In The Lead – Sail Away

by Jon Nadler, Kitco Metals Inc. on May 23, 2012 · 0 comments

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Precious Metals CommentaryAnother day of substantial selling in the precious metals complex brought gold prices right back to the $1,550 value zone, raising legitimate questions about whether the numerous calls of a bottom occurring last week were perhaps premature considering the unresolved situation over in Europe.

Albeit gold managed a relatively swift climb from last Wednesday’s $1,526 low to $1,600 on Monday, the pullback on Tuesday as well as overnight took shape with an equal amount of speed and (this time) selling energy.

Tuesday evening’s closing spot bids showed gold down by $24 at $1,568 per ounce, silver off by 24 cents to $28.20, platinum losing $23 to $1,441 the ounce, and palladium declining by the smallest amount on the session; $1 an ounce to $609. The evening hours witnessed additional declines in the metals. Gold fell further and reached lows near $1,554 while silver fell decisively under the $27 mark per ounce ($27.68). Platinum shed another $10 (at $1,431) while palladium dropped $2 to $607 the ounce.

The midweek session in New York opened with losses on the board once again. Gold slipped $11 to $1,558 silver declined 51 cents to $27.69 per ounce, platinum shed $17 to $1,425 and palladium fell $5 to $604 the ounce.

Standard Bank (SA) reports that "PGMs continues to follow the broader downward trend of the rest of the complex despite supply issues remaining. The union-related work stoppage at Implats continues, and Northam announced a suspension of work at one of its Zondereinde shafts due to an accident, which resulted in a fatality (the company’s refinery operations have also been closed for two weeks after a burn out occurred) — and a fire has occurred at the jointly owned (Implats and Aquarius) Mimosa mine in Zimbabwe (details are not yet available on the damage and production losses).

At this juncture, the precious metals have all but erased the hard-fought gains they managed to put on the price boards in the final two sessions of last week. Albeit the US dollar was a tad lower (-0.04%) it was still above 81.70 in the index and the euro was still sweating crisis bullets with a quote near a fresh low of $1.265 (a 21-month nadir) against it. Wall Street was prepping for a down day while crude oil was already struggling with one; it was hovering near $91 a barrel, down another 0.75 percent.

While base metals lost very little in Tuesday’s sell-off, crude oil fell by almost 1% to $91.44 as speculators began to… speculate about where demand for the commodity might come from in the event Europe and/or China encounters a difficult economic period ahead. Speaking of difficulties, the latest report from Credit Suisse on China is going to be somewhat alarming to the camp that still believes that the country is going to remain in an "insatiable for commodities" mode going forward. Far from it, it would appear.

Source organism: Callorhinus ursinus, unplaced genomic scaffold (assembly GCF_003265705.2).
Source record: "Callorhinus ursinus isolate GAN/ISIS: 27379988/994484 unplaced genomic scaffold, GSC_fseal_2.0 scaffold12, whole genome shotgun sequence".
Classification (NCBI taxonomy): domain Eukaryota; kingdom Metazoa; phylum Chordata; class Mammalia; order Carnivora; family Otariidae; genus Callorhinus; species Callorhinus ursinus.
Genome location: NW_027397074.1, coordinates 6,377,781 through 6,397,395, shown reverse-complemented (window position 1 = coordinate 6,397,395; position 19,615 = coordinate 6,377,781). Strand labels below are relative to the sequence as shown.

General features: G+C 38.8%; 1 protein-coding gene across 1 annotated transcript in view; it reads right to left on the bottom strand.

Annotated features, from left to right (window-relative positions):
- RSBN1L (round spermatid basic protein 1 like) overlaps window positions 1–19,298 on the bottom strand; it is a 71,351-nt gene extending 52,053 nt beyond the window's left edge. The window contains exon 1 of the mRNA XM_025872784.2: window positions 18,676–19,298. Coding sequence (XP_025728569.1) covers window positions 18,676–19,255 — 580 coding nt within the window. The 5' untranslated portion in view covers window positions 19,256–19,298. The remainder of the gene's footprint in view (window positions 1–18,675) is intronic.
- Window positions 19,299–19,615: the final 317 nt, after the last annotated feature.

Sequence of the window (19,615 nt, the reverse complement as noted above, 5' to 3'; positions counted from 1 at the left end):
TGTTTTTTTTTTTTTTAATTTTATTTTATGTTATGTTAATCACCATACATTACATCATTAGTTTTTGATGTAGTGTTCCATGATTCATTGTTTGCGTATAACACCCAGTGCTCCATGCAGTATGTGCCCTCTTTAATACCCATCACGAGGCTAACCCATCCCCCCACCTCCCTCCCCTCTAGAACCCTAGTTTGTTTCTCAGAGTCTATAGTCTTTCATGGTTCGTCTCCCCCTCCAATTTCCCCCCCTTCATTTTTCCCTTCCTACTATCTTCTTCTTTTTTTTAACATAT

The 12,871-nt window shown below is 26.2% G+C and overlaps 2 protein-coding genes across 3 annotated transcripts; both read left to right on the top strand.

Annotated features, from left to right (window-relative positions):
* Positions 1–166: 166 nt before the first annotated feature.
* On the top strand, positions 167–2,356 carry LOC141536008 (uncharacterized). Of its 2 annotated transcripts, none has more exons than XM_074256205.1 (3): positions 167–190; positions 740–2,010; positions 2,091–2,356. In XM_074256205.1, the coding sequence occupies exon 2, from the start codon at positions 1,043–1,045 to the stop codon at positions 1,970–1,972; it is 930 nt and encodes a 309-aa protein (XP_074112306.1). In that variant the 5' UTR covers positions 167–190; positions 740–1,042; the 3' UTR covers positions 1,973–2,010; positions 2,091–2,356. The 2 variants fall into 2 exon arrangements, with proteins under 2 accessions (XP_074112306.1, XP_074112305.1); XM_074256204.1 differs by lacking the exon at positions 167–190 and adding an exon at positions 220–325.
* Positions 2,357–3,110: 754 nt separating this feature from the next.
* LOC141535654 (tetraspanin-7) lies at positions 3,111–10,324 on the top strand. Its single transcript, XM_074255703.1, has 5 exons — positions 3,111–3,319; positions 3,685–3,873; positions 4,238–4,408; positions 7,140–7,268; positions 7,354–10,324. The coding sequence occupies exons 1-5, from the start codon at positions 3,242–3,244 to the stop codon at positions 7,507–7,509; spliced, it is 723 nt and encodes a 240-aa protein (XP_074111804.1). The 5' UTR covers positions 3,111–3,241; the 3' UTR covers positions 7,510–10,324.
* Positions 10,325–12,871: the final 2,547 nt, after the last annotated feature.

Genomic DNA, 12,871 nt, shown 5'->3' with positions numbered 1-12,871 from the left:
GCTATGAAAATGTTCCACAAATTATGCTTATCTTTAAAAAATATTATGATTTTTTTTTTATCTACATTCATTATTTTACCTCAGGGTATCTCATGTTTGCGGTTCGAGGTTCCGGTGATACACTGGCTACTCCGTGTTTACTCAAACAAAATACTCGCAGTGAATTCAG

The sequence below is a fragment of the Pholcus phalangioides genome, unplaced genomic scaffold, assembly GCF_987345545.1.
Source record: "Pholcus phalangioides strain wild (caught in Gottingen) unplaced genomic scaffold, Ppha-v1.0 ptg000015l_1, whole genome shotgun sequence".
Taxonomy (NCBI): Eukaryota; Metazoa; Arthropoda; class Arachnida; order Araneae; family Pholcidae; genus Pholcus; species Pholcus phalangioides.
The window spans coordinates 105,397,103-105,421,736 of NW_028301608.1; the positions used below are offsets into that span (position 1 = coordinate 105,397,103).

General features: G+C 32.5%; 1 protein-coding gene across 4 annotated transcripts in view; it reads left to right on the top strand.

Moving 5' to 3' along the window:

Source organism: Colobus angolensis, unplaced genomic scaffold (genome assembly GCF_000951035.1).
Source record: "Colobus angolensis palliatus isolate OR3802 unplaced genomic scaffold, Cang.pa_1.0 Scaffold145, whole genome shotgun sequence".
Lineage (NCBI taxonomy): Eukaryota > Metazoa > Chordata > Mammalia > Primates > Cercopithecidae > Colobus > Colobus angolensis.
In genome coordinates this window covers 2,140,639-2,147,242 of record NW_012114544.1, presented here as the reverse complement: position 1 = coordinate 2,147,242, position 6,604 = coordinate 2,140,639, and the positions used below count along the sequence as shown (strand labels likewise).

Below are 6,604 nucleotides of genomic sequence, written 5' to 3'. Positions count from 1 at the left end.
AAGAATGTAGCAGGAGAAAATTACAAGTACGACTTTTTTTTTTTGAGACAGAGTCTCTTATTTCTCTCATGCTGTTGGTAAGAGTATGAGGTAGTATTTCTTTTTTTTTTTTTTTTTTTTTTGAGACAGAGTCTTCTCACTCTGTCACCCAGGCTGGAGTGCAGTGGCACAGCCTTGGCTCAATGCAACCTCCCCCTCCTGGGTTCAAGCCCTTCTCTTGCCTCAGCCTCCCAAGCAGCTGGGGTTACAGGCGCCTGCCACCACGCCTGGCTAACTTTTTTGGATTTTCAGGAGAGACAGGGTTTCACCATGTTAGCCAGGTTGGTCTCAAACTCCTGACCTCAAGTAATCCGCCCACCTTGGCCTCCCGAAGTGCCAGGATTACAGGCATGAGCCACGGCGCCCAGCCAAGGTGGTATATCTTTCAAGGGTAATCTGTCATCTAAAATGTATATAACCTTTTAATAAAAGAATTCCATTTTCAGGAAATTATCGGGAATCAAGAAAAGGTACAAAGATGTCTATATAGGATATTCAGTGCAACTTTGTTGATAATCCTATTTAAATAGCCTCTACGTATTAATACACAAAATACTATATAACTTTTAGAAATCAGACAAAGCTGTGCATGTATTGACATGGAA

Credit Suisse joined other financial firms today in predicting that "China’s commodity-demand peak has passed." Credit Suisse warned that China will "no longer serve as a driver in the global commodity super-cycle." The Swiss firm also said that demand for commodities is set to trend lower as "China’s growth rate cools and its economic focus switches to consumerism."

Since March, and well before, we have been telling you in these columns that, as China goes, so do most commodities.

Among the factors that might negatively impact commodities, Credit Suisse listed "the end of the infrastructure-building frenzy, a housing market boom that now appears to be in its twilight stage, and the dying out of the “golden age” of government stimulus to help drive growth." CS analysts said “We see China’s trending growth pace as likely to slow to 7%-8% over the coming decade, while the driver of growth is likely to shift to consumption, which demands fewer commodities.”

In Latin, the above would be prefaced by a bold "Nota Bene."

Stocks were flat on Tuesday and the Dow lost less than 2 points but Facebook lost more… face on the day. Some 8.5 percent’s worth, to be precise. FB is starting to look more like the face from the Edvard Munch painting that sold for $120 million last week (and obviously enjoyed a better "reception").

The yellow metal thus fell by 2% to an intra-day low of $1,560.60 on the bid-side as the US dollar picked up some serious safe-haven-flight flavored steam and gained more than eight-tenths of a percent to climb to 81.65 on the trade-weighted index. The 82 level on the same index represents a potentially major break-out point for the greenback, if and when it is overcome. Meanwhile, the beleaguered euro breached the $1.27 support figure (one not seen since January as a matter of fact) amid indications that the European region’s crisis is at risk of spiraling into deeper trouble.